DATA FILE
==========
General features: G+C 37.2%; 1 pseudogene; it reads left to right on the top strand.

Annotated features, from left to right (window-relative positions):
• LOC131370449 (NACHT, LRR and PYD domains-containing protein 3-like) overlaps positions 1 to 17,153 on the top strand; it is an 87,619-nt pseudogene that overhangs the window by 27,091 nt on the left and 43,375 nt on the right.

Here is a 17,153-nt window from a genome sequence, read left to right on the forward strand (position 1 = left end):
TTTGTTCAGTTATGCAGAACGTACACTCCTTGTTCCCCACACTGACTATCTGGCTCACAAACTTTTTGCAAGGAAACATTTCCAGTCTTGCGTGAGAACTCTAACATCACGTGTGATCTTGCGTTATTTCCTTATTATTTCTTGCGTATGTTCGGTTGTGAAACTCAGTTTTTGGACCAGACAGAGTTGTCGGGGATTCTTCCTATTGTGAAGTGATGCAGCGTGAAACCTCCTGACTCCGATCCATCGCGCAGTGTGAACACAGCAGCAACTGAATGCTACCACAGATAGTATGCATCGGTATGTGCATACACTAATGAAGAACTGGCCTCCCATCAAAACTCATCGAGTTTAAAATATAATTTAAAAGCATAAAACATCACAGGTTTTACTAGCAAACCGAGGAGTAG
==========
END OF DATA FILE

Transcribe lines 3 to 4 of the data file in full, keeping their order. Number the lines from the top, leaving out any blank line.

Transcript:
• LOC131370449 (NACHT, LRR and PYD domains-containing protein 3-like) overlaps positions 1 to 17,153 on the top strand; it is an 87,619-nt pseudogene that overhangs the window by 27,091 nt on the left and 43,375 nt on the right.

Here is a 17,153-nt window from a genome sequence, read left to right on the forward strand (position 1 = left end):